The War Powers Resolution


The War powers Resolution of 1973, November the 7th

A U.S. federal law providing that the president can send U.S. armed forces into action abroad by authorization of Congress into action abroad only by authorization of Congress or if the U.S is already under attack or serious threat. The War Powers resolution requires that the president notifies congress within 48 hours of committing armed forces to military action and forbids armed forces from remaining for more than 60 days without an authorization of the use of military force or a declaration of war. Under the U.S. constitution, war powers are divided. Congress has the power to declare war, raise and support the arm forces, and control the war funding (Article 1, Section 8), while the President is commander-in-chief (Article II, Section 2). It is generally agreed that the commander-in-chief role gives the President to repel attacks against the U.S., and makes him responsible for leading the armed forces.

During the Korean and Vietnam War, the U.S. found itself involved for many years in situations of intense conflict without a declaration of war. Many members of congress became concerned with the erosion of congressional authority to decide when the IS should become involved in a war or the use of armed forces that might lead to war. The War powers resolution was passed by both the House of Representatives and the Senate but was vetoed by Nixon. By a two-thirds vote in each house, Congress overrode the veto and enacted the joint resolution into law on November 74, 1973.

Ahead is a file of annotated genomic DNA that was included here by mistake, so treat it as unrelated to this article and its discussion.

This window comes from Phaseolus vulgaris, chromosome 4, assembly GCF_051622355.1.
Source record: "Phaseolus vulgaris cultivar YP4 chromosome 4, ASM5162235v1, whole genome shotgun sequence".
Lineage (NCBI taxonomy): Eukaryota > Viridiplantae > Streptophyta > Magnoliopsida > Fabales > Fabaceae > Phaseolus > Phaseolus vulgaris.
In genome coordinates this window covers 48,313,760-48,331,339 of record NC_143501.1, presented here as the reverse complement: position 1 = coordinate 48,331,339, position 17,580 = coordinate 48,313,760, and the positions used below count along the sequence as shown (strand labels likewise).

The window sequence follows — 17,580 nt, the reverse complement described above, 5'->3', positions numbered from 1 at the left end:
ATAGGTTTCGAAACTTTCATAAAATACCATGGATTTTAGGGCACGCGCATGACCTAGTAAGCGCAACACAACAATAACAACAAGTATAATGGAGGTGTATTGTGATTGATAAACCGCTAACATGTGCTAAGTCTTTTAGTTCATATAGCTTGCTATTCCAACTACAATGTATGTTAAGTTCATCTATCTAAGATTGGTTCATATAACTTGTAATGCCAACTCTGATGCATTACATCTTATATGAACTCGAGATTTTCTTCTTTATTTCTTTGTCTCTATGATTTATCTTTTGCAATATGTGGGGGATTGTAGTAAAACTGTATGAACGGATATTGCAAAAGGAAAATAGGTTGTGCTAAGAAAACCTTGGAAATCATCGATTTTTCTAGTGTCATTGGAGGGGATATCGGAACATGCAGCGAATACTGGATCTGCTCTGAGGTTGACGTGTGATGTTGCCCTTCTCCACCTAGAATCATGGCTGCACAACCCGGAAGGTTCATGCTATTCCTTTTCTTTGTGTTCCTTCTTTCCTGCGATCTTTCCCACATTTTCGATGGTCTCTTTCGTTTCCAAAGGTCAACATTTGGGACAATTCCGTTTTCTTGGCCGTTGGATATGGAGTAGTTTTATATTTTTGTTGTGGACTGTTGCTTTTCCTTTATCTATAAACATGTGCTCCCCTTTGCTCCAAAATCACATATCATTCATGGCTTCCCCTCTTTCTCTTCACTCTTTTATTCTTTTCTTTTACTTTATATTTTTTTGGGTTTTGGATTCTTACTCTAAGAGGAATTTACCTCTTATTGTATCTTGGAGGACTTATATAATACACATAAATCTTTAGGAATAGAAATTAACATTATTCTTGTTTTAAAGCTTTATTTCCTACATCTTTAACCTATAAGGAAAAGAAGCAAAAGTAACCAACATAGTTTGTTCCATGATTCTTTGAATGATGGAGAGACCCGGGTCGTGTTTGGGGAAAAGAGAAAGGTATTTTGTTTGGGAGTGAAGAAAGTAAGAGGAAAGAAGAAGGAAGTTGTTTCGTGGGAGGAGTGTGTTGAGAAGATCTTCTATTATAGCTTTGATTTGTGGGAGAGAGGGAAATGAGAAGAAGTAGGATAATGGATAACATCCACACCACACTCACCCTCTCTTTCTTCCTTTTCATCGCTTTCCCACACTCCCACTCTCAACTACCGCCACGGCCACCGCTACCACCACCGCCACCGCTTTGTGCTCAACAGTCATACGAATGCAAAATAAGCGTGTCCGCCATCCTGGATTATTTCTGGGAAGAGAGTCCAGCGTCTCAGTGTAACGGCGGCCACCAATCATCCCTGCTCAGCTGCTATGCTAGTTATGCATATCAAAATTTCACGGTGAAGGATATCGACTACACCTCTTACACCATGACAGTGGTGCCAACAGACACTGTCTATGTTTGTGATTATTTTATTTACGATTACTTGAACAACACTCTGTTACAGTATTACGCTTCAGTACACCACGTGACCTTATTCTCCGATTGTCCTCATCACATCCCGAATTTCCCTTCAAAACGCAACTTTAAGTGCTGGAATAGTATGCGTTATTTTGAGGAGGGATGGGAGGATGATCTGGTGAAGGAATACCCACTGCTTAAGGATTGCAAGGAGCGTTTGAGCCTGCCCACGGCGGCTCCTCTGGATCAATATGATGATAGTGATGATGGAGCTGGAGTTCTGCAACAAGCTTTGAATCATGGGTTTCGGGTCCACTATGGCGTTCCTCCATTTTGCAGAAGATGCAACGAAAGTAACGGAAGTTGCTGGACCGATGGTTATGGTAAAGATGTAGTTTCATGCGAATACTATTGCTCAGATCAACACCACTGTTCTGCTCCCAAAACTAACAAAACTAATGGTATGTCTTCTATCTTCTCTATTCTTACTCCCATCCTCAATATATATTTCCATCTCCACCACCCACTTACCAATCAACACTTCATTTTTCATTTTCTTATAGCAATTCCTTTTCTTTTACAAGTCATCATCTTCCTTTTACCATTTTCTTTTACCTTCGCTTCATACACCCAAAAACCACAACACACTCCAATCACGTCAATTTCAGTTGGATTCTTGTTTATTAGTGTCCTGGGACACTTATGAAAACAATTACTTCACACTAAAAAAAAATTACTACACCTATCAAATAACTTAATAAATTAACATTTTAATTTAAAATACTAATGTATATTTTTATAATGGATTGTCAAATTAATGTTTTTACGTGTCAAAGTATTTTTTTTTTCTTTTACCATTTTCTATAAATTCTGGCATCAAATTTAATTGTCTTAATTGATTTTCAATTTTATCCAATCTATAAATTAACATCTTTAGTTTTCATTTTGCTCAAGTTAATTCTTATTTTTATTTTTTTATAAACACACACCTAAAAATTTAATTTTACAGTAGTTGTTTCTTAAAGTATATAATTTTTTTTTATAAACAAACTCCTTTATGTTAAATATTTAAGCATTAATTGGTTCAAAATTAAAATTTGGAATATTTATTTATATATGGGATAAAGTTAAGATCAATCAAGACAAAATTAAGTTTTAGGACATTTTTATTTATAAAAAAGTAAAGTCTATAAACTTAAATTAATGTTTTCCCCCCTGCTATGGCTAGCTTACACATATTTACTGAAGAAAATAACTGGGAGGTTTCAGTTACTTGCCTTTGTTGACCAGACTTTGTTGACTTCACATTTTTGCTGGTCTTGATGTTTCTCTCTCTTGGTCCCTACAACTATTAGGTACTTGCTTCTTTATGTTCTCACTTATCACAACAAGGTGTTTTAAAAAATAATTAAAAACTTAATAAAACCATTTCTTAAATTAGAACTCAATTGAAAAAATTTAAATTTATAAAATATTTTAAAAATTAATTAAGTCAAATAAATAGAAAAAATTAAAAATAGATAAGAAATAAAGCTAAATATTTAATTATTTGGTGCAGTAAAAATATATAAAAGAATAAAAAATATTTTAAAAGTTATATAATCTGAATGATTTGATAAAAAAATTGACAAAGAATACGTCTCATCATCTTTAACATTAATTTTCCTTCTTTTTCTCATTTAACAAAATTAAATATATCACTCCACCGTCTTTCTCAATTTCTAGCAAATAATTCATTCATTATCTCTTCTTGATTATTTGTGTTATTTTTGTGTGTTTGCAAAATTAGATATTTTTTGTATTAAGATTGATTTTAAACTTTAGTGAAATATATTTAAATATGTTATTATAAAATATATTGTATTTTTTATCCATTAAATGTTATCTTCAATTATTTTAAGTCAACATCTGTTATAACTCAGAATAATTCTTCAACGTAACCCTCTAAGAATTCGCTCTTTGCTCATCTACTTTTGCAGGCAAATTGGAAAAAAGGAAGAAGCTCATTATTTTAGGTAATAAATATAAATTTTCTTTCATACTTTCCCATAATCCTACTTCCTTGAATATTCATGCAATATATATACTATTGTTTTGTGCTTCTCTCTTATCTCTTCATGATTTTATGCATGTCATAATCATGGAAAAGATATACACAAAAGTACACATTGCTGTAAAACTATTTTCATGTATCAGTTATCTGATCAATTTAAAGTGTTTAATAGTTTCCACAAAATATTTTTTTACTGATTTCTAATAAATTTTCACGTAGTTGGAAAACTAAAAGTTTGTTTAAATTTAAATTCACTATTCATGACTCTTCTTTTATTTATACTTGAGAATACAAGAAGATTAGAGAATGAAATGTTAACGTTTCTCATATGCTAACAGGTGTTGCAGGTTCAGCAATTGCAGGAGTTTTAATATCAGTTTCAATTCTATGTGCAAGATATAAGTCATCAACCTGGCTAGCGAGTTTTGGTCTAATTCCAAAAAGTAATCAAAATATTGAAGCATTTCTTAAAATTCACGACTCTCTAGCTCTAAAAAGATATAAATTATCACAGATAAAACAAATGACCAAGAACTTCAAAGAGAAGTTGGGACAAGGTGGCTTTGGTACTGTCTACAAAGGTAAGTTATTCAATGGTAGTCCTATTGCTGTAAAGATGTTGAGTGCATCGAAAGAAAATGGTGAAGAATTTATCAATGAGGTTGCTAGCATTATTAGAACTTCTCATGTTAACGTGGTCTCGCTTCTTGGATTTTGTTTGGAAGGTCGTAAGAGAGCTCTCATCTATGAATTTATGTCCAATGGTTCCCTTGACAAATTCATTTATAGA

Presidents have submitted 118 reports to Congress as a result of the WPR danger. On November 9, 1993, the House used a section of the WPR to state that the US forces should be withdrawn from Somalia by March 31, 1994. More recently under Clinton, war powers have been an issue in former Yugoslavia/Bosnia/Kosovo, Iraq and Haiti and under G.W. Bush in responding to terrorist attacks against the US after September 11, 2001. The Use of force to obtain Iraqi compliance with U.N. resolutions remained a War Powers issue, until the enactment of the Authorization for Use of Military forces against Iraq, In October 2002.

The WPR has been controversial since it became law and every president since its passage has treated it as unconstitutional. The WPR has been violated a number of times with little attention, by media outlets.

Because it limits the authority of the president in the use of force without any official resolution nor declaration of war buy congress, there is a controversy as to whether the provisions of the resolution are consistent with the U.S. Constitution. The reports to congress required of the president have been drafted to state that they are “consistent with” the WPR, rather that “pursuant to”, so as to take into account the Presidential position that the resolution if unconstitutional.
On of the constitutionality arguments concerns a possible breach of the ‘seperation of powers’  doctrine, and whether the resolution changes the balance between the Legislative and the Executive functions. The President is bound by an Oath of Office, Article II, Section 1.

“I do solemnly swear (or affirm) that I will faithfully execute the Office of President of the United States, and will to the best of my ability, preserve, protect and defend the Constitution of the United States.” The same is applicable to members of Congress."